There’s no denying healthcare is big business in the United States, with costs approaching 18 percent of the country’s gross domestic product. But a new review of estimates published on the JAMA Network on October 7 found that nearly $1 trillion of annual spending can be considered wasted.
Specifically, the estimated waste lies between $760 billion and $935 billion—which comes to up about 25 percent of the $3.8 trillion in total U.S. spending on healthcare. The authors also found that the projected savings from reducing waste, excluding savings from administrative complexity, ranges from $191 billion and $282 billion, or about 25 percent of the spending on waste.
The review of 71 estimates from 54 separate peer-reviewed publications, government-based reports, and so-called “gray” publications from between January 2012 and May 2019 focused on six “waste domains” previously identified by the Institute of Medicine as well as previous study published in 2012.
These “waste domains” and amounts are, according to the study:
- Administrative complexity ($265.6 billion)
- Pricing failure ($230.7 billion to $240.5 billion)
- Failure of care delivery ($102.4 billion to $165.7 billion)
- Overtreatment or low-value care ($75.7 billion to $101.2 billion)
- Fraud and abuse ($58.5 billion to $83.9 billion)
- Failure of care coordination ($27.2 billion to $78.2)
The domains are then further broken down by the researchers into to specific cost components. The component which draws the most waste, according to the study, is billing and coding waste with $248 billion—considered part of the administrative complexity domain— followed by medication pricing failure at $169.7 billion, and lack of adoption of preventative care practices at $88.6 billion to $111.1 billion.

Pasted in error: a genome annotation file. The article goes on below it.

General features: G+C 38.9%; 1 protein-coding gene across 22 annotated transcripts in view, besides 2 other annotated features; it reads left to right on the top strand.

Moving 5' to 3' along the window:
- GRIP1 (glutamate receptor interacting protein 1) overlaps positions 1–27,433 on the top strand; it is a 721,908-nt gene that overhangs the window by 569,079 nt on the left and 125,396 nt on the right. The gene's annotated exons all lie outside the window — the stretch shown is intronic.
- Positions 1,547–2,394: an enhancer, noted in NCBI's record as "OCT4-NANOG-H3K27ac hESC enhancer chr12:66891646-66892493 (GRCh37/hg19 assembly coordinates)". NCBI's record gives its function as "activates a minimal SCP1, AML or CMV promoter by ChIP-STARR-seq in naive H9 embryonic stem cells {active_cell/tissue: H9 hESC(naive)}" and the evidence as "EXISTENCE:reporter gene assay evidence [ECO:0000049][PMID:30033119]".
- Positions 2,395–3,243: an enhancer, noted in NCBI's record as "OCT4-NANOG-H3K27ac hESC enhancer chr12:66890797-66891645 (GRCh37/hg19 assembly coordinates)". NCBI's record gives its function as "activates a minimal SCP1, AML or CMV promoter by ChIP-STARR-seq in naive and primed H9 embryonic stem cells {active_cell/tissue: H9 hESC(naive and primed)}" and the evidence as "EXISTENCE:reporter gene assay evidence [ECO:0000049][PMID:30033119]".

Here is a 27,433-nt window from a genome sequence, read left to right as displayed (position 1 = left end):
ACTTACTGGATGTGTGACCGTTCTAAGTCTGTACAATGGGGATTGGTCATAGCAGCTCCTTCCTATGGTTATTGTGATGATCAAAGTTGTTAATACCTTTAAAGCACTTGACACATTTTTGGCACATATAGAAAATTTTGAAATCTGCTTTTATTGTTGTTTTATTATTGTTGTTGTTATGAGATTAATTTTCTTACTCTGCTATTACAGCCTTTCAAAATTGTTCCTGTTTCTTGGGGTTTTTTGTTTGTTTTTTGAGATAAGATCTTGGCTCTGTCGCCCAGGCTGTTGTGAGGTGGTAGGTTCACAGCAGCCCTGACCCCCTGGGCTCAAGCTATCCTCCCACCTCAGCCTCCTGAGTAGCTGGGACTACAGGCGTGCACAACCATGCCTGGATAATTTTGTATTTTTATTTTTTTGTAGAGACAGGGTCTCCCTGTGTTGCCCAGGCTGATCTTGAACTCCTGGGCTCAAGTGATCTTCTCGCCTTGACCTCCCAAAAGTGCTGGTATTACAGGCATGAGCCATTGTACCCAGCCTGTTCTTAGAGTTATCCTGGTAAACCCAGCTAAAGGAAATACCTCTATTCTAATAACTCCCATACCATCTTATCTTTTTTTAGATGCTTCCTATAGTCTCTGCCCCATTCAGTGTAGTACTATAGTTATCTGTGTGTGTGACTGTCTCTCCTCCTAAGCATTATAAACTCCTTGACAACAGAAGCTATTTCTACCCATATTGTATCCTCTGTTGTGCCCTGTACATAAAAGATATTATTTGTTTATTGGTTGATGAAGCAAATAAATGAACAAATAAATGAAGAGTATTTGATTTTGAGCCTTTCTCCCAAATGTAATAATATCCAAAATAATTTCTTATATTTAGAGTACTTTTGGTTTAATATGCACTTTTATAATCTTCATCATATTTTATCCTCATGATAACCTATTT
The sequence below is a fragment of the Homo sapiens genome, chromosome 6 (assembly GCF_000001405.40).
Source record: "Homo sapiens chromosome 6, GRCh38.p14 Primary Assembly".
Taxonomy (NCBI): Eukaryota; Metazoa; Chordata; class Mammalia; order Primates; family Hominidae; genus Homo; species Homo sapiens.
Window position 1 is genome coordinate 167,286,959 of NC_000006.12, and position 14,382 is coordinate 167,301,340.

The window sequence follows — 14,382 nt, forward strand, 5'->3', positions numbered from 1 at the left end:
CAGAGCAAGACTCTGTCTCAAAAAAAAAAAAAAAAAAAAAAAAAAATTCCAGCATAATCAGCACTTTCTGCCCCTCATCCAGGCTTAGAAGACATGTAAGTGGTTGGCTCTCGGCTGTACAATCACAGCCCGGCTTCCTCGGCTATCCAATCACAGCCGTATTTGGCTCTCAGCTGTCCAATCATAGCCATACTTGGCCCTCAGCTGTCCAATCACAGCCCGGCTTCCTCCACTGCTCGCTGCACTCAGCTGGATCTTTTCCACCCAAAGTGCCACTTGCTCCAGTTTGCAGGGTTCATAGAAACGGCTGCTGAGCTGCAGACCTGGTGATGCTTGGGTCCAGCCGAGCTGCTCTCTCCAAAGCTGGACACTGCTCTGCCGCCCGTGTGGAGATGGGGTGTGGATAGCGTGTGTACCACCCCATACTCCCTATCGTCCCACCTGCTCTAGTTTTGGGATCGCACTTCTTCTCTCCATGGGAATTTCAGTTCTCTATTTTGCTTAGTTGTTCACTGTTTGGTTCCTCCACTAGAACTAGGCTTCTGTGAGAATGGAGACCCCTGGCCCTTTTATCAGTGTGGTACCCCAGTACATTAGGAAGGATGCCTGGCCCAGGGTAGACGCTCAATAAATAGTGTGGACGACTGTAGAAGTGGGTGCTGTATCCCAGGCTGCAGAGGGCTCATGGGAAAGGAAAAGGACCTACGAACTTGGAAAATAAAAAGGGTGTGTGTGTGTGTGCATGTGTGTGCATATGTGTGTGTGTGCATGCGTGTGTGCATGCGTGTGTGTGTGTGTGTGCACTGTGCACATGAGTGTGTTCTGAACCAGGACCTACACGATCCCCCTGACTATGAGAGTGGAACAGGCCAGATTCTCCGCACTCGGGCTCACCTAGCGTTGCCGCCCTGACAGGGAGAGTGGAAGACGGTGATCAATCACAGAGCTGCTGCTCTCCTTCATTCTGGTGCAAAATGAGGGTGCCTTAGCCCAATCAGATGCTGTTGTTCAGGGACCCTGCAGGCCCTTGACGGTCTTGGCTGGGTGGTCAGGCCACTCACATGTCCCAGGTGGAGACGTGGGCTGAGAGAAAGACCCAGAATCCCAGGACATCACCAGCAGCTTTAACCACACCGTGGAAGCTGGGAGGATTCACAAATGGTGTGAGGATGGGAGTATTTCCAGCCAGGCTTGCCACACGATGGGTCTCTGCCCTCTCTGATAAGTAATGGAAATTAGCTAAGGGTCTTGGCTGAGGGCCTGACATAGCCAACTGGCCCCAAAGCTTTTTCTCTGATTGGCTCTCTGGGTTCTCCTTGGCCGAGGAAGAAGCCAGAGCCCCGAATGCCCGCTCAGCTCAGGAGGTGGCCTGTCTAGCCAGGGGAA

The authors also broke down what interventions the estimates show can remedy this waste in each domain, except for administrative complexity for which there were no generalized studies targeting it as a source of waste reduction.
The breakdown of savings is:
- Pricing failure ($81.4 billion to $91.2 billion)
- Failure of care delivery ($44.4 billion to $93.3 billion)
- Failure of care coordination ($29.6 billion to $38.2 billion)
- Fraud and Abuse ($22.8 billion to $30.8 billion)
- Overtreatment/low-value care ($12.8 billion to 28.6 billion)
The most beneficial waste-cutting measure, according to the analysis, is integration of behavioral and physical health, estimated to save $31.5 billion to $58.1 billion. That’s followed by insurer-based pricing interventions, which are estimated to save between $31.4 billion to $41.2 billion, and legislative, administrative, and integrity strategies, estimated to save $20.6 billion to $25.6 billion.
While there were no studies on reducing the waste in administrative complexity, the authors noted that a cause of the complexity may be fragmentation in the healthcare system.
“Recent proposals by CMS and the Office of the National Coordinator of Health Information Technology to foster data interoperability and government initiatives such as Blue Button 2.0 will hopefully alleviate some burden as information flows more freely and billing and authorization processes become more automated,” the authors wrote. “The greater opportunity to reduce waste in this category should result from enhanced payer collaboration with health systems and clinicians in the form of value-based payment models.”